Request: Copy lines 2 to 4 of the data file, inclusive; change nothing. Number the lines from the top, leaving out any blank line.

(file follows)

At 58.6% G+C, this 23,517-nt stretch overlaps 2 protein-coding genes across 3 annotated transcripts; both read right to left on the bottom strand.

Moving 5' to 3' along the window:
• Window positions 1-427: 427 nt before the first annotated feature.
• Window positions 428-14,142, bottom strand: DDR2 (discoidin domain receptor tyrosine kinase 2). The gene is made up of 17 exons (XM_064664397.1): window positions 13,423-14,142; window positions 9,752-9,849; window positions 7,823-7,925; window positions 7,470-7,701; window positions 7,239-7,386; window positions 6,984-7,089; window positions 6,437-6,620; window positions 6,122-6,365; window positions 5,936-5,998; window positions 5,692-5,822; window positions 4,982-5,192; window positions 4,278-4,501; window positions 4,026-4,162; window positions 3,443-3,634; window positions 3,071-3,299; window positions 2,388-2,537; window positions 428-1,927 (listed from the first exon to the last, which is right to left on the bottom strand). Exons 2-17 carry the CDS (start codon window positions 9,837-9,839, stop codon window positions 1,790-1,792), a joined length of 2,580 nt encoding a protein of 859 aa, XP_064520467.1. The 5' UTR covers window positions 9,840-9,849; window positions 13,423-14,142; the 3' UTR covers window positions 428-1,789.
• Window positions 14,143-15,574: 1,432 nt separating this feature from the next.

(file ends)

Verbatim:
Moving 5' to 3' along the window:
• Window positions 1-427: 427 nt before the first annotated feature.
• Window positions 428-14,142, bottom strand: DDR2 (discoidin domain receptor tyrosine kinase 2). The gene is made up of 17 exons (XM_064664397.1): window positions 13,423-14,142; window positions 9,752-9,849; window positions 7,823-7,925; window positions 7,470-7,701; window positions 7,239-7,386; window positions 6,984-7,089; window positions 6,437-6,620; window positions 6,122-6,365; window positions 5,936-5,998; window positions 5,692-5,822; window positions 4,982-5,192; window positions 4,278-4,501; window positions 4,026-4,162; window positions 3,443-3,634; window positions 3,071-3,299; window positions 2,388-2,537; window positions 428-1,927 (listed from the first exon to the last, which is right to left on the bottom strand). Exons 2-17 carry the CDS (start codon window positions 9,837-9,839, stop codon window positions 1,790-1,792), a joined length of 2,580 nt encoding a protein of 859 aa, XP_064520467.1. The 5' UTR covers window positions 9,840-9,849; window positions 13,423-14,142; the 3' UTR covers window positions 428-1,789.